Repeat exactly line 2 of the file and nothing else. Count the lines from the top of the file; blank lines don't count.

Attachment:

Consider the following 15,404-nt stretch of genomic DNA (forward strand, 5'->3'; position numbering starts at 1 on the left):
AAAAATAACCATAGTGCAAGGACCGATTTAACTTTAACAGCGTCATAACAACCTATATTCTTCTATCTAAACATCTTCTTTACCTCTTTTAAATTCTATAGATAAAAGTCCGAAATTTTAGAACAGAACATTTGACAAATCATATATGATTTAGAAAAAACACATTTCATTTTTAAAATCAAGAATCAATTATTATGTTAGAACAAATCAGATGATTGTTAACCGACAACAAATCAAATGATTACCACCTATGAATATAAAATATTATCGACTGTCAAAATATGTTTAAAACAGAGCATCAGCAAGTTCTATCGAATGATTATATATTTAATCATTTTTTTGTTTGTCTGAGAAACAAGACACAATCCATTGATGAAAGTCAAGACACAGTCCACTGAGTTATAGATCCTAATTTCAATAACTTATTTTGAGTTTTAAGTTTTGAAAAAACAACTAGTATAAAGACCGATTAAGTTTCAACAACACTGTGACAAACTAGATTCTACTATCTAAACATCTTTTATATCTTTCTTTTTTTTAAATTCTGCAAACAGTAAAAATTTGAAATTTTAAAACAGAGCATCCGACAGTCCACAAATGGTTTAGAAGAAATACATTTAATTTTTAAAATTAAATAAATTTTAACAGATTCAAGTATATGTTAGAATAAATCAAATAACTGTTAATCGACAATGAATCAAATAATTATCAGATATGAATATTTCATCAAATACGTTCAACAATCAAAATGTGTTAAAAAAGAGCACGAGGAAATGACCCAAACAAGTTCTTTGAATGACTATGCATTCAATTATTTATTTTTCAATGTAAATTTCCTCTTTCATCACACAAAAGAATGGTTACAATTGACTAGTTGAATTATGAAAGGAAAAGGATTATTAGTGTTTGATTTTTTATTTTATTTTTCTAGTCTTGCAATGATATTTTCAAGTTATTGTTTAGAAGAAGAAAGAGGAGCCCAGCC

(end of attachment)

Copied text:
AAAAATAACCATAGTGCAAGGACCGATTTAACTTTAACAGCGTCATAACAACCTATATTCTTCTATCTAAACATCTTCTTTACCTCTTTTAAATTCTATAGATAAAAGTCCGAAATTTTAGAACAGAACATTTGACAAATCATATATGATTTAGAAAAAACACATTTCATTTTTAAAATCAAGAATCAATTATTATGTTAGAACAAATCAGATGATTGTTAACCGACAACAAATCAAATGATTACCACCTATGAATATAAAATATTATCGACTGTCAAAATATGTTTAAAACAGAGCATCAGCAAGTTCTATCGAATGATTATATATTTAATCATTTTTTTGTTTGTCTGAGAAACAAGACACAATCCATTGATGAAAGTCAAGACACAGTCCACTGAGTTATAGATCCTAATTTCAATAACTTATTTTGAGTTTTAAGTTTTGAAAAAACAACTAGTATAAAGACCGATTAAGTTTCAACAACACTGTGACAAACTAGATTCTACTATCTAAACATCTTTTATATCTTTCTTTTTTTTAAATTCTGCAAACAGTAAAAATTTGAAATTTTAAAACAGAGCATCCGACAGTCCACAAATGGTTTAGAAGAAATACATTTAATTTTTAAAATTAAATAAATTTTAACAGATTCAAGTATATGTTAGAATAAATCAAATAACTGTTAATCGACAATGAATCAAATAATTATCAGATATGAATATTTCATCAAATACGTTCAACAATCAAAATGTGTTAAAAAAGAGCACGAGGAAATGACCCAAACAAGTTCTTTGAATGACTATGCATTCAATTATTTATTTTTCAATGTAAATTTCCTCTTTCATCACACAAAAGAATGGTTACAATTGACTAGTTGAATTATGAAAGGAAAAGGATTATTAGTGTTTGATTTTTTATTTTATTTTTCTAGTCTTGCAATGATATTTTCAAGTTATTGTTTAGAAGAAGAAAGAGGAGCCCAGCC